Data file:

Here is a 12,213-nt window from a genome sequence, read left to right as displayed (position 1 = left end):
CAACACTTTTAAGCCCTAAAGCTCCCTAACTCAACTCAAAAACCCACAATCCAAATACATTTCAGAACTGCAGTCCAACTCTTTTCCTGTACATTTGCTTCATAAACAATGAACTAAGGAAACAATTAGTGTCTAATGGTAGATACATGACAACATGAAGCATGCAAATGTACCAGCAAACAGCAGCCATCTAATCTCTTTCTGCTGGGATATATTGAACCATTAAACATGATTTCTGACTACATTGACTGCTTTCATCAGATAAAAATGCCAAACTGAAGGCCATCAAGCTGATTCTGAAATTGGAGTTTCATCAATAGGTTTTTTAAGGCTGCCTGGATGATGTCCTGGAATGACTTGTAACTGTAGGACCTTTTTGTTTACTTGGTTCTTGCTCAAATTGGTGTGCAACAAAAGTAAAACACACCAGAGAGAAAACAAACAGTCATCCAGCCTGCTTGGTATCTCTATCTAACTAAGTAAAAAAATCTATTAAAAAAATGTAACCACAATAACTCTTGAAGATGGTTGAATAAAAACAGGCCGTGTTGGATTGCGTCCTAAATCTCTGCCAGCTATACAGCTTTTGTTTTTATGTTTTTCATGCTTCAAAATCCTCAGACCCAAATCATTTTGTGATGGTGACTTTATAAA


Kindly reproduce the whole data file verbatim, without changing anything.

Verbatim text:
Here is a 12,213-nt window from a genome sequence, read left to right as displayed (position 1 = left end):
CAACACTTTTAAGCCCTAAAGCTCCCTAACTCAACTCAAAAACCCACAATCCAAATACATTTCAGAACTGCAGTCCAACTCTTTTCCTGTACATTTGCTTCATAAACAATGAACTAAGGAAACAATTAGTGTCTAATGGTAGATACATGACAACATGAAGCATGCAAATGTACCAGCAAACAGCAGCCATCTAATCTCTTTCTGCTGGGATATATTGAACCATTAAACATGATTTCTGACTACATTGACTGCTTTCATCAGATAAAAATGCCAAACTGAAGGCCATCAAGCTGATTCTGAAATTGGAGTTTCATCAATAGGTTTTTTAAGGCTGCCTGGATGATGTCCTGGAATGACTTGTAACTGTAGGACCTTTTTGTTTACTTGGTTCTTGCTCAAATTGGTGTGCAACAAAAGTAAAACACACCAGAGAGAAAACAAACAGTCATCCAGCCTGCTTGGTATCTCTATCTAACTAAGTAAAAAAATCTATTAAAAAAATGTAACCACAATAACTCTTGAAGATGGTTGAATAAAAACAGGCCGTGTTGGATTGCGTCCTAAATCTCTGCCAGCTATACAGCTTTTGTTTTTATGTTTTTCATGCTTCAAAATCCTCAGACCCAAATCATTTTGTGATGGTGACTTTATAAA